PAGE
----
A father, 2-year-old boy and two 17-year-old girls lost their home and everything in it nine days before Christmas. The Collinsville area is rallying to help the family.
Collinsville, Maryville, Troy and Fairview Heights fire departments all responded to a house fire in the 6900 block of Loyet Road in rural Collinsville Tuesday afternoon. A female at the home reported that a fire had started at the dryer. Before the Collinsville Fire Department could get to the scene, the fire had grown so large that other fire departments were called in for assistance, Collinsville Assistant Fire Chief Dale Kyrouac said.
The female home at the time escaped uninjured, Kyrouac said, but the home and everything in it was destroyed. A dog escaped the fire, but the family cat, Lilly, is still missing.
Friend of the family and Collinsville High School teacher Cindy Bednara is coordinating an effort to help the family, who lost the wife and mother to cancer Dec. 12, 2011.
Anyone who wishes to help can drop off household items and clothes in a collection bin at the Maryville Library. Gas cards, Wal-Mart gift cards and pre-paid Visa cards will be especially helpful, Bednara said, and can be left with the library staff. The two 17-year-old girls are currently staying with a relative in Granite City and driving to school at CHS.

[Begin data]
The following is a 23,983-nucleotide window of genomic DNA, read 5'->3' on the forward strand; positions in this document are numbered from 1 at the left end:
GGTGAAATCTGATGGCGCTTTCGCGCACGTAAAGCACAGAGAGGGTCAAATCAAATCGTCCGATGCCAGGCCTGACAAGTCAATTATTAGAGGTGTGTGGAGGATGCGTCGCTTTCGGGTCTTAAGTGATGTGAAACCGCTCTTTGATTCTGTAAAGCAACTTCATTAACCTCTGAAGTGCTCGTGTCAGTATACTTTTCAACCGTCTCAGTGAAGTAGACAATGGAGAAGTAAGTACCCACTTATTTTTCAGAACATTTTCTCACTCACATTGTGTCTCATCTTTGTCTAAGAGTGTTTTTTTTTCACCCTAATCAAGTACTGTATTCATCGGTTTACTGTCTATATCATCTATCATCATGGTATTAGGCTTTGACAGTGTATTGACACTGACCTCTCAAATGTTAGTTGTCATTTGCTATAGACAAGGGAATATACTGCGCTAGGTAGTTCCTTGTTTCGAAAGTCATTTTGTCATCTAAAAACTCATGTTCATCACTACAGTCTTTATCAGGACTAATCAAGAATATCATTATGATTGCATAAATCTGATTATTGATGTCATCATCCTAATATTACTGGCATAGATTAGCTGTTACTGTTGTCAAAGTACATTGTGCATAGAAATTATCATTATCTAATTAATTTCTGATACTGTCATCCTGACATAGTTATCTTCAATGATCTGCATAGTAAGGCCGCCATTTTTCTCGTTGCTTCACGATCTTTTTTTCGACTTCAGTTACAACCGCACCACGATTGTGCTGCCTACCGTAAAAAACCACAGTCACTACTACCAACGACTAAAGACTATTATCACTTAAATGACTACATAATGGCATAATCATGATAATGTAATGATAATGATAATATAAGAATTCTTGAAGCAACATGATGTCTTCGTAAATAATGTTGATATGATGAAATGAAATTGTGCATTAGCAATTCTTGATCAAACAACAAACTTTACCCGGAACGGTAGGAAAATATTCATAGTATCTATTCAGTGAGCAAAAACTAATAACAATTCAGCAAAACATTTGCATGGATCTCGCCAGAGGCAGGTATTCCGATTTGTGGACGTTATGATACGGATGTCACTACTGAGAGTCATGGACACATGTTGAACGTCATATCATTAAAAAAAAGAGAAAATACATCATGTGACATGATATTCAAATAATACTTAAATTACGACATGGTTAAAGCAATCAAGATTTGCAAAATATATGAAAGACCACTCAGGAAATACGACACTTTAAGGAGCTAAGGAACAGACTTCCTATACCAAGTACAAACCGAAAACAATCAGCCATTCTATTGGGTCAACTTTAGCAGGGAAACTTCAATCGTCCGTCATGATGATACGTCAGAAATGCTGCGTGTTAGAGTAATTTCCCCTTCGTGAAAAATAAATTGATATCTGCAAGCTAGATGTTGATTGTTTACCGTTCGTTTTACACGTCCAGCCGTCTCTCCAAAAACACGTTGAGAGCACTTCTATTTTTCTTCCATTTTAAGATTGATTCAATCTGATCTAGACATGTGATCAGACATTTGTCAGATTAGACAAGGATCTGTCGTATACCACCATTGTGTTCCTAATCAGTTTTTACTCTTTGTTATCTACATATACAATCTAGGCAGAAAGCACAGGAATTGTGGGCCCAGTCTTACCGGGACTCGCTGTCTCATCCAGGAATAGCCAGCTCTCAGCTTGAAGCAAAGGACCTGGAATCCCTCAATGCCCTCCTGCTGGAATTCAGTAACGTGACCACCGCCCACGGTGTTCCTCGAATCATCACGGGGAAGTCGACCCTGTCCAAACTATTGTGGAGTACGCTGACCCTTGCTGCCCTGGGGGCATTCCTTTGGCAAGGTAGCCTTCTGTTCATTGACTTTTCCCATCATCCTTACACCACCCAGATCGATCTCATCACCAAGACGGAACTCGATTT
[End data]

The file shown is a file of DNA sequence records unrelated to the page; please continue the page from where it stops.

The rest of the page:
The Maryville Library is located at 8 Schiber Court. The library’s hours are 9 a.m. – 8 p.m. Monday through Thursday and 9 a.m. – 4 p.m. Friday and Saturday.
The 2-year-old boy wears size 6 diapers, 3T clothes and size 7 shoes. One 17-year-old girl wears size 9 1/2 shoes, 13 or large pants and size large shirts. The other 17-year-old girl wears size 7 1/2 shoes, 7/8 pants and medium or large shirts. The father wears 36/34 pants and XXL shirts.
Kyrouac said dryer fires are somewhat common. Although it is uncertain exactly what caused the dryer fire Tuesday, a buildup of lent can restrict airflow and cause fires, Kyrouac said.
For insurance purposes, the assistant chief suggested that everyone take a video of the contents of their home and store the video in a safe place.
“Sometimes you may forget everything you have,” Kyrouac said. “If you have it on video it makes it easy for you and your insurance company.”